The pelvic floor and the core go hand in hand, especially during pregnancy and postpartum. Literally the pelvic floor is part of the core. So when we say “CORE” here we are referring to all the muscles like the rectus abdominis, internal and external obliques, transverse abdominis, and the diaphragm and pelvic floor muscles.
The pelvic floor is a group of muscles and connective tissue that act almost like a hammock, a dome shaped diaphragm across the pelvic outlet. The levator ani is the big player in the pelvic floor, made up of the puborectalis, pubococcygeus, and the iliococcygeus. I won’t quiz you on that. Together these muscles support the pelvic organs, contribute to continence, support sexual function, and aid in core stability.
The pelvic floor does not work in isolation. Every time the diaphragm contracts the pelvic floor activates. And this specifically correlates with our breathing.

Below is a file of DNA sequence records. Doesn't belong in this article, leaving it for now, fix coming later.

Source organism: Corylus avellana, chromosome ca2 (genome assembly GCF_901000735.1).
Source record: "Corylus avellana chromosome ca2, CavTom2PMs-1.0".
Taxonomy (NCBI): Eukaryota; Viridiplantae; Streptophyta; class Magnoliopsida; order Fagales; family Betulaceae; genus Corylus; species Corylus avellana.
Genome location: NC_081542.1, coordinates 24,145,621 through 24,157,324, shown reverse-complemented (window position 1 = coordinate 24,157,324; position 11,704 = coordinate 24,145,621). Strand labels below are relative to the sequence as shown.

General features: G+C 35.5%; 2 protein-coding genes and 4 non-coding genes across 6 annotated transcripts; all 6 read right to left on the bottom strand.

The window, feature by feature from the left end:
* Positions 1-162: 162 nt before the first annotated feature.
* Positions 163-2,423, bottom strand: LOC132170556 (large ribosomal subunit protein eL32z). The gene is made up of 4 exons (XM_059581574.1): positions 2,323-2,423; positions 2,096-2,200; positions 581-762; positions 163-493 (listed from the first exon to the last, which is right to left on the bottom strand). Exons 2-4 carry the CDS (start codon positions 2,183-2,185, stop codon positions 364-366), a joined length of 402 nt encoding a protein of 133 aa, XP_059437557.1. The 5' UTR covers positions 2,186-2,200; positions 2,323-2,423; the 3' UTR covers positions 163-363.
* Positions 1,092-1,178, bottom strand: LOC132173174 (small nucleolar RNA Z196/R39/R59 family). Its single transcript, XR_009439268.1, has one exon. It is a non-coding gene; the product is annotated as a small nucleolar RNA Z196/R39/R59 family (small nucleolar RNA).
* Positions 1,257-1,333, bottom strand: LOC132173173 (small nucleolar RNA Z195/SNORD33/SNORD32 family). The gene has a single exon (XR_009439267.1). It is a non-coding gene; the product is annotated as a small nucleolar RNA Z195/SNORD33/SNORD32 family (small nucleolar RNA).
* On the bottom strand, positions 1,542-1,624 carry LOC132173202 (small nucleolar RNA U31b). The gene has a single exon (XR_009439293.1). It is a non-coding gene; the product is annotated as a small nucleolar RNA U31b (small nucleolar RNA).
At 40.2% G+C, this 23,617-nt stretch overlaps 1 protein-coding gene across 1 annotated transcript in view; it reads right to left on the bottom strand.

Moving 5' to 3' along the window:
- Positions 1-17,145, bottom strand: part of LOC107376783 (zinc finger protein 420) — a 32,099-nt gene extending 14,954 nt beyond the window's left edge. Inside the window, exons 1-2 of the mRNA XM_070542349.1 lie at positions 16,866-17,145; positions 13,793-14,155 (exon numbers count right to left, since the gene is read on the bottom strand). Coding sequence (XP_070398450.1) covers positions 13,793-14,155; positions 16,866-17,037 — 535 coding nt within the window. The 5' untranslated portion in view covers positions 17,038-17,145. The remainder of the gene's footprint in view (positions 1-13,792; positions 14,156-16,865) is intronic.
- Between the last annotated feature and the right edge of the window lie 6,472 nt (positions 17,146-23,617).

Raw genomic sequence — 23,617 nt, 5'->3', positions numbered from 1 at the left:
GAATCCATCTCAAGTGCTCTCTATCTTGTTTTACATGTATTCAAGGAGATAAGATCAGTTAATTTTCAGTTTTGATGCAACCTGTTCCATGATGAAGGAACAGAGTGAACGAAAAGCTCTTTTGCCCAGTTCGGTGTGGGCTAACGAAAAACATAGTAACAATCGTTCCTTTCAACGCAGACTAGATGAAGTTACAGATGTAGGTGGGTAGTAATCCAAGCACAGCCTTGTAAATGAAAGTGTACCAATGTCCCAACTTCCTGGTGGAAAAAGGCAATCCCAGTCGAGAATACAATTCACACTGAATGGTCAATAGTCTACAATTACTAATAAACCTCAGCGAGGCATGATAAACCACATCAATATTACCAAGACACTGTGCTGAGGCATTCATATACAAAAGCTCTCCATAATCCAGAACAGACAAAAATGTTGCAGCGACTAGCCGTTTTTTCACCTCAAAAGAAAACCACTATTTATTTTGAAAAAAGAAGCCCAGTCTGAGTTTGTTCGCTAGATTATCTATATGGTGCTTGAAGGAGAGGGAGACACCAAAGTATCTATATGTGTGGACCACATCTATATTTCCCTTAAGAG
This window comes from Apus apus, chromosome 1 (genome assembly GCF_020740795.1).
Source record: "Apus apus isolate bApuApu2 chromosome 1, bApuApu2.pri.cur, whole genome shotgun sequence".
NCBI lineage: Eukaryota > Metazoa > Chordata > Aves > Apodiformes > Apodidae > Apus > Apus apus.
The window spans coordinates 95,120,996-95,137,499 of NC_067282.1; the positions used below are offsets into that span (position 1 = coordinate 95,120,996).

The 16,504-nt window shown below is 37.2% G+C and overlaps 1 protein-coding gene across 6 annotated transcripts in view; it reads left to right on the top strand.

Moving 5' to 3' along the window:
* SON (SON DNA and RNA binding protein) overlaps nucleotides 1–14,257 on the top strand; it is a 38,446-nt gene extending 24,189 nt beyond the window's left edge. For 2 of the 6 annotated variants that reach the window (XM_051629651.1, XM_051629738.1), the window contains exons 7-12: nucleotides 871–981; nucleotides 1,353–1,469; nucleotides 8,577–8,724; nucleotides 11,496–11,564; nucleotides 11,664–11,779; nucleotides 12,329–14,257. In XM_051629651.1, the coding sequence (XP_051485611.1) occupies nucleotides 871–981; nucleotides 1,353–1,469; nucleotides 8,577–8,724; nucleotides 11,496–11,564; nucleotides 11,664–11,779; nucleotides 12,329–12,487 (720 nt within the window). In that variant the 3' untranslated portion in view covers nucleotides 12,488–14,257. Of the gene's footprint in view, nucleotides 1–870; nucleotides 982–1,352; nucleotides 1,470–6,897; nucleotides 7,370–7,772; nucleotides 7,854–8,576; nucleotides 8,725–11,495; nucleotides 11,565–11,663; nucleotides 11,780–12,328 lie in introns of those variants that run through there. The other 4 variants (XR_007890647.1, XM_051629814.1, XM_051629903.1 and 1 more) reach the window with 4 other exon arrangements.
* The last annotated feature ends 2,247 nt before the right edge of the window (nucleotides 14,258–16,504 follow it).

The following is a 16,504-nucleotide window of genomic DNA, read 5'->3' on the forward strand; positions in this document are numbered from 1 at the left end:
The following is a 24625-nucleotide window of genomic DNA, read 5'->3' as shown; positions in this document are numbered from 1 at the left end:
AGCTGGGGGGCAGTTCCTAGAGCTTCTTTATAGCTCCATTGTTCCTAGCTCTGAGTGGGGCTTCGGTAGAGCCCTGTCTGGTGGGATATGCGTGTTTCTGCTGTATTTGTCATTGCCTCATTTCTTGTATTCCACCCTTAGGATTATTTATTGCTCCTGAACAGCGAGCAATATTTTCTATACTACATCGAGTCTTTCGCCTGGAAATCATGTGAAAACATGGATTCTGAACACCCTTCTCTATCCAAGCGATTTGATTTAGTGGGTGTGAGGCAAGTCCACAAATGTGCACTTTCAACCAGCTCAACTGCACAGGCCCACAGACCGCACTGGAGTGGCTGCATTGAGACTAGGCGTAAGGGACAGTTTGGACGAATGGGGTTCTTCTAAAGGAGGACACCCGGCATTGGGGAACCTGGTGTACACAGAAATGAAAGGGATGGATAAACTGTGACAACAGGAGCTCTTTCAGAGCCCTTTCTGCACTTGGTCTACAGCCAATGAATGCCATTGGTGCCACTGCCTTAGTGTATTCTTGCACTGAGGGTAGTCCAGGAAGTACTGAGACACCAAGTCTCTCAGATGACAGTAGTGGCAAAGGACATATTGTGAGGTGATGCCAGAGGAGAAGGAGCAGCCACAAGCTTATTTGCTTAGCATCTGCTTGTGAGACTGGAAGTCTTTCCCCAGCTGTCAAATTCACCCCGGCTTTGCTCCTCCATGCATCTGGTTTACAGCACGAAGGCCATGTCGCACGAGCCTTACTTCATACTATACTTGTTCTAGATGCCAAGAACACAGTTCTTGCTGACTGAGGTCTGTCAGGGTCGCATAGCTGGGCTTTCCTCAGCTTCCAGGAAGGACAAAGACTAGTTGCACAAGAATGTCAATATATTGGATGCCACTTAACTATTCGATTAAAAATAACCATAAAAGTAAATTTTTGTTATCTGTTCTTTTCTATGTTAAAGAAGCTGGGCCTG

Understand the Core and Pelvic Floor
The true anatomical core is the “canister” that resides in the center of your body—bones, muscles, and connective tissue. There are several “key players” that we give focus to with intentional, core specific movements via the BIRTHFIT Basics. The key players are also critical to squats, deadlifts, hinges, presses, and pulling movements and other exercises. These key players:
- Pelvic Floor
- Internal Obliques
- External Obliques
- Transverse Abdominis
- Rectus Abdominis
- Lumbar Erector Spinae Group (Iliocostalis, Longissimus, Spinalis)
Keep reading on the blog to learn why the best pelvic floor exercise is going to be INTENTIONAL BREATHING.
And stay tuned next week as we continue our series on the pelvic floor in pregnancy!